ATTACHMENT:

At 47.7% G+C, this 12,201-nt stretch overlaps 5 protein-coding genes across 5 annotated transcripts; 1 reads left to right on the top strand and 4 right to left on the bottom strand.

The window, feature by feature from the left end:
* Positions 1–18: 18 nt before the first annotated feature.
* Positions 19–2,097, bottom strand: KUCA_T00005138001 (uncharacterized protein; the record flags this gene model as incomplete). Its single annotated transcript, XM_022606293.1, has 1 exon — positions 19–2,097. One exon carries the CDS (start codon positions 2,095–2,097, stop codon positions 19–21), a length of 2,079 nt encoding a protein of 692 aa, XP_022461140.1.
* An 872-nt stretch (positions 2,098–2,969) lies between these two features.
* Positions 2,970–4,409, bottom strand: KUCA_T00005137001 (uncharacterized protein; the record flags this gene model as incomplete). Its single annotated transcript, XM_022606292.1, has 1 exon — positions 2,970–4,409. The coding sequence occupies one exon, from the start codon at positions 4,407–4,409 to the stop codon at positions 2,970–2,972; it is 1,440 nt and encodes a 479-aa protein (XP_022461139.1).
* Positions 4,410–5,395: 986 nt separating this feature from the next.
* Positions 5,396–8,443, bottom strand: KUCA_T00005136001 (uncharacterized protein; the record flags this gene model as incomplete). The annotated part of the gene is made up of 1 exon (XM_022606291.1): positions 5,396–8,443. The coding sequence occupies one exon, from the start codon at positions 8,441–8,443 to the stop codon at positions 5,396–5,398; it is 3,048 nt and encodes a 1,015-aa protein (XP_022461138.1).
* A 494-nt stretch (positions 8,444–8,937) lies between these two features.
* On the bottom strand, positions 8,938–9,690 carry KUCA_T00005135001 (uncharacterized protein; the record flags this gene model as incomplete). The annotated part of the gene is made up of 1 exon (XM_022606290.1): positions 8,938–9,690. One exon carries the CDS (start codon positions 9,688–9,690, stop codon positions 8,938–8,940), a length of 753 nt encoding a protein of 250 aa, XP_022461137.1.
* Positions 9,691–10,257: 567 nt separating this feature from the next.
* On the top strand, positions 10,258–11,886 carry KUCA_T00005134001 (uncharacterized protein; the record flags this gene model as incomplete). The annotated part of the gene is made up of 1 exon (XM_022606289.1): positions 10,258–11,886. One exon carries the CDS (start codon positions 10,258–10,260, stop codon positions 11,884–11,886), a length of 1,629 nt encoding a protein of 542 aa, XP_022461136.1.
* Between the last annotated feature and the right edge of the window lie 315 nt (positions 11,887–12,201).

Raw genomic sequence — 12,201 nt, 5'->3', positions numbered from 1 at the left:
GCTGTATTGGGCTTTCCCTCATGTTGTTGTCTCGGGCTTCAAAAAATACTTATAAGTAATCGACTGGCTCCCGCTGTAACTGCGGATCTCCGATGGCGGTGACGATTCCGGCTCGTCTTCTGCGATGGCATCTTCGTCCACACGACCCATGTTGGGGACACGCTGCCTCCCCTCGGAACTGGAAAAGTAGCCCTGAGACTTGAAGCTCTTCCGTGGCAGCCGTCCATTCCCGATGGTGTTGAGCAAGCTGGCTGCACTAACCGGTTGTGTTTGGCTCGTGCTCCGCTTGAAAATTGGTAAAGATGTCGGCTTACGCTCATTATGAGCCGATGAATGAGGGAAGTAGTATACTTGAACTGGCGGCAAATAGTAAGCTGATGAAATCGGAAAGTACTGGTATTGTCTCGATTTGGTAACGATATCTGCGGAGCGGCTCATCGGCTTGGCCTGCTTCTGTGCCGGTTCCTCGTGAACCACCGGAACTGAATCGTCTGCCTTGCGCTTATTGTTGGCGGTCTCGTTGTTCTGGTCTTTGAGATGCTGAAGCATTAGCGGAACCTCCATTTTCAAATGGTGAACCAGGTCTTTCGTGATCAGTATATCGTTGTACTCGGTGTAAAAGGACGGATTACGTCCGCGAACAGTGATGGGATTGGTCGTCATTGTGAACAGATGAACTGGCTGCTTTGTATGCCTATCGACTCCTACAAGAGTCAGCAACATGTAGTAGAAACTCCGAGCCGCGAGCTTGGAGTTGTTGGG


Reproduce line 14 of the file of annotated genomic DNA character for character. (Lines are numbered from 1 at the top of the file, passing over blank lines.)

Raw genomic sequence — 12,201 nt, 5'->3', positions numbered from 1 at the left: